OSWEGO, NY – Cornell Cooperative Extension of Oswego County is an extension of the county legislature, its executive director said.
Thanks to the support it receives from the county, the agency is able to help make life better for area residents, Paul A. Forestiere II told the legislators at Thursday’s meeting.
And, the support isn’t just financial, he pointed out.
Forestiere thanked the legislators for their support over the years, and he updated them on some of the successes of the agency during the past year.
“Cornell Cooperative Extension of Oswego County works for the residents of Oswego County,” he said. “I want to make sure that it is clear in everyone’s mind that Cornell Cooperative Extension works for Oswego County. We are an Oswego County entity, an Oswego County agency; we are supported by Oswego County funds.”
The past year “has been incredible” for the agency, he noted.
Cooperative Extension’s second Harvest Dinner was a sold out event, he said.
“We have heard back from the farmers, the people in agriculture that are telling us that we are making a difference. Why? Because we are trying to educate the general public. We want them to know and understand all the things you can do with Oswego County agriculture products,” he said. “You don’t have to buy things in a store that come from Washington State. You can buy things that are grown locally. When you do that, you help everyone.”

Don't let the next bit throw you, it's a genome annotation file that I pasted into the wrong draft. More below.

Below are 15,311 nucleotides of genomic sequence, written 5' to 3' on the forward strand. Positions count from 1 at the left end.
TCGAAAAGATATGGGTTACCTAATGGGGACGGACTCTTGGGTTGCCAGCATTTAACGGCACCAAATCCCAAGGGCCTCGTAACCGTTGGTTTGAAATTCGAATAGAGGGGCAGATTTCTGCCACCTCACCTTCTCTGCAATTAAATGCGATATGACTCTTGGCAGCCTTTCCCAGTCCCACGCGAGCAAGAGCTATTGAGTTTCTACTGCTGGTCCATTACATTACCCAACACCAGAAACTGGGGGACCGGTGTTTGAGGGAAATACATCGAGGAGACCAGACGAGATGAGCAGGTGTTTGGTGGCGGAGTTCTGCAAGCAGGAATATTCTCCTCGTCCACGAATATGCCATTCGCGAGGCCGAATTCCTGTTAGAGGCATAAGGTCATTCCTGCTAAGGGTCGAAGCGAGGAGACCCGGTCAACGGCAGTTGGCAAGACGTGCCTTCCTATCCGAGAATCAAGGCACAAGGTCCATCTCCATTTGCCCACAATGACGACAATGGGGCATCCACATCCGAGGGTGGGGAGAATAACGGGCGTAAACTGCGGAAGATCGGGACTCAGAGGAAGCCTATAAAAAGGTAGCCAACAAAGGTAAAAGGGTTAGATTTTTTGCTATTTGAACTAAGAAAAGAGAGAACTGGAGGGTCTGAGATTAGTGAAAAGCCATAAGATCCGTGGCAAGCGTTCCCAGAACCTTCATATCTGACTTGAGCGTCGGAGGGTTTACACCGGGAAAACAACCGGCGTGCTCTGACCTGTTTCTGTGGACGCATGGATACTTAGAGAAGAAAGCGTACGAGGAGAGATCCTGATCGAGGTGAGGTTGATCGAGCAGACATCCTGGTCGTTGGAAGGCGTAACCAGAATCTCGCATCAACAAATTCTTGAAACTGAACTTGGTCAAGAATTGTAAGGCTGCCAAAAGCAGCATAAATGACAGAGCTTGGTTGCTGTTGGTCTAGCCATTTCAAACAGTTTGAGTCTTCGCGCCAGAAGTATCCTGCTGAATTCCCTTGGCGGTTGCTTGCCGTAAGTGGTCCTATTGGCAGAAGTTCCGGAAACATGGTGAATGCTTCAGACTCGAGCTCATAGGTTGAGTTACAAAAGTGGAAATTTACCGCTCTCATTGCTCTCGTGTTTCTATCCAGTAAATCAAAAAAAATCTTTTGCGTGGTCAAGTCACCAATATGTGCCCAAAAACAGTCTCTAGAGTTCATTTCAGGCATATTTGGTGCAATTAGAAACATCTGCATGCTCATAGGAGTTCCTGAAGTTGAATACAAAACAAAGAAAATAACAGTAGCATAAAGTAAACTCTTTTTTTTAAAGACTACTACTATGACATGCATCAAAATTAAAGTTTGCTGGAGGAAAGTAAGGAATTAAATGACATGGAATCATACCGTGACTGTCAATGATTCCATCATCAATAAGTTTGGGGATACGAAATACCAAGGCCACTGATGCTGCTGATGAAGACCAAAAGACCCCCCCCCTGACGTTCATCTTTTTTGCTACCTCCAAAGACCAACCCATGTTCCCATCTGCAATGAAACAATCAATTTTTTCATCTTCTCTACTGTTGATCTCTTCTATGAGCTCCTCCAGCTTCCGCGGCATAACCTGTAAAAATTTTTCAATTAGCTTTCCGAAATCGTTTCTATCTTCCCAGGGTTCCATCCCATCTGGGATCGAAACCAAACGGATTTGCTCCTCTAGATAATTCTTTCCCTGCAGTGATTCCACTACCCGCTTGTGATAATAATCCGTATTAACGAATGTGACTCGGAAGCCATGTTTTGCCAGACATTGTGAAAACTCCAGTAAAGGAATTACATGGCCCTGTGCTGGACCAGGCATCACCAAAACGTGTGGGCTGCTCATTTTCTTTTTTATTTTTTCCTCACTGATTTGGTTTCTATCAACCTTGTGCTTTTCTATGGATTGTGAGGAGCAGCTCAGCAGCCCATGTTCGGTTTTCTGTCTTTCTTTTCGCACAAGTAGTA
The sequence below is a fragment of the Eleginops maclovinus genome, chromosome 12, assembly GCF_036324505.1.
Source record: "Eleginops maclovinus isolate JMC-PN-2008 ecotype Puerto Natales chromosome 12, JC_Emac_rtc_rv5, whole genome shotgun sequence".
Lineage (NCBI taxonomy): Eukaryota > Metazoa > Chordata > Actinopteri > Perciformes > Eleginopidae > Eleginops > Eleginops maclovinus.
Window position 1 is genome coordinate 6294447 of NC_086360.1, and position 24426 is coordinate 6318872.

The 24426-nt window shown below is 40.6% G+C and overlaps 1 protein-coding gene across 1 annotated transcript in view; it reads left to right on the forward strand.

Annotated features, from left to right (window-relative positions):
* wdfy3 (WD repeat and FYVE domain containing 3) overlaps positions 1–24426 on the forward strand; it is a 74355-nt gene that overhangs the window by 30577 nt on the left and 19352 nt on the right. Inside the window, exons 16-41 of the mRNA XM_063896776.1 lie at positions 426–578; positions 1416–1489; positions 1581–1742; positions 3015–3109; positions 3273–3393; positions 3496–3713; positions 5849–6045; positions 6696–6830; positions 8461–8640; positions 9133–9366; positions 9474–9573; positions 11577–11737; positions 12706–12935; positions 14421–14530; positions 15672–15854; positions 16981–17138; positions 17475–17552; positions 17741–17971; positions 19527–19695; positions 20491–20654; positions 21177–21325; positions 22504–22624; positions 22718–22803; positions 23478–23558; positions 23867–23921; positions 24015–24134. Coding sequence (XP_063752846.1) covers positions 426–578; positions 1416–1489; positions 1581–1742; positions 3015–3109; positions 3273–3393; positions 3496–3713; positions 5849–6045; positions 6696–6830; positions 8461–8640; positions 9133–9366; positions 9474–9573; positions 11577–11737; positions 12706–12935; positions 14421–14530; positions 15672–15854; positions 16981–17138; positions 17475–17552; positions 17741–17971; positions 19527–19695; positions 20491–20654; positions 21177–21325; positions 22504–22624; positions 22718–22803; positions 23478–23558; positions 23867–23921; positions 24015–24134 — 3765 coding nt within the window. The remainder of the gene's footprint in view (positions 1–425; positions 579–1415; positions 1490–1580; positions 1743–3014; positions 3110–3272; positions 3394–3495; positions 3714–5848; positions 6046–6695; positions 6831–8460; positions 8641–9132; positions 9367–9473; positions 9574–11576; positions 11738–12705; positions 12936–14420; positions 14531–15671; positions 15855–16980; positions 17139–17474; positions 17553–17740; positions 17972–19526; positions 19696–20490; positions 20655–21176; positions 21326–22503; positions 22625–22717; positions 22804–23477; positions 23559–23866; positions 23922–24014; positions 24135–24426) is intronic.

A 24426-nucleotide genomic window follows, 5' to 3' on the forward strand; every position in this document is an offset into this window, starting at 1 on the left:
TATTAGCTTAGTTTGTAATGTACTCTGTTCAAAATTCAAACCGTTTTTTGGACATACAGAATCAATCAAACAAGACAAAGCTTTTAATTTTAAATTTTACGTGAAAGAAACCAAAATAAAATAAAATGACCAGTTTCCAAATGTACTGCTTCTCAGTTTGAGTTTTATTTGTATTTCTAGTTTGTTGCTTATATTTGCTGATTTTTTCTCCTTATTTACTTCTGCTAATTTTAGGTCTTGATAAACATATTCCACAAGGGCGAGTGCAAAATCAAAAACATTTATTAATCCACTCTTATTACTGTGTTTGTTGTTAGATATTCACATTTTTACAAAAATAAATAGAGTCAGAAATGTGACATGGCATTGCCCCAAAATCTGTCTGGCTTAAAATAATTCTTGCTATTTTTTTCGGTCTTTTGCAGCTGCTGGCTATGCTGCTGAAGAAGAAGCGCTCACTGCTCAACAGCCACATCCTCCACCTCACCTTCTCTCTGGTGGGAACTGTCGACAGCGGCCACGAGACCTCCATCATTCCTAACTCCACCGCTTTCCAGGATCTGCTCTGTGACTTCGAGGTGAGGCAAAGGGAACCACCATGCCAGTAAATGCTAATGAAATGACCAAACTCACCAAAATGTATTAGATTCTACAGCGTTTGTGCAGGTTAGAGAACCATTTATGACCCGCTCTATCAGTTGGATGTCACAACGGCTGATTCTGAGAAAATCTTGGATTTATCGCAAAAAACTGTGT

A few months ago, the federal government came in and reduced funding in one of the agency’s programs that provides nutrition education for the residents of Oswego County.
“It was kind of brutal in the way they did it. In addition to removing the funding, they took our budget back to 2009. They retro-actively readjusted everything,” he told the legislators.
What that meant was a lot of meetings and quick decisions to find a way to deal with the situation, he said, adding that he was happy to say that the program survived those changes.
It’s a little smaller; other counties decided to not keep the program, Oswego County Cooperative Extension did not make that decision.
“We have finally gotten back to where we were several years ago in our 4H program. This year’s numbers are a little over 11,000; with one full-time and three part-time people (providing services). Let’s put that number in better perspective. There are about 122,000 people in Oswego County. Roughly about 40,000 of them are of 4H age, if they want to be involved in 4H at that age, they can do it. That is 25 percent,” he said. “That is phenomenal. A little staff like that, in a little place over in Mexico, for us to able to accomplish that is absolutely amazing.”
He thanked the legislators for being there for the agency.
“Nothing that we do is possible without you,” he said. “We can’t do it alone, we have to have you. We like the fact that we are getting money from the Oswego County Legislature, but what’s more important is that we see you at our events. We know that you are there with us. I’ve had conversations with you. It’s great to see you at those events, the more you come to the events, the more you understand who we are and how hard we are working for the people within the boundaries of Oswego County. That’s what we want to do, that’s our mission.”
Cooperative Extension’s mission is to “interpret, disseminate, and deliver research-based information and knowledge on issues relevant to Oswego County youth, individuals, families, farms, small business, and communities.” It also contributes to improving the quality of life through education and empowering volunteers and staff to lead, guide, and teach, Forestiere said.
Since 1913, business, farmers, and families have been receiving the best information available on the issues that matter most to them, he added.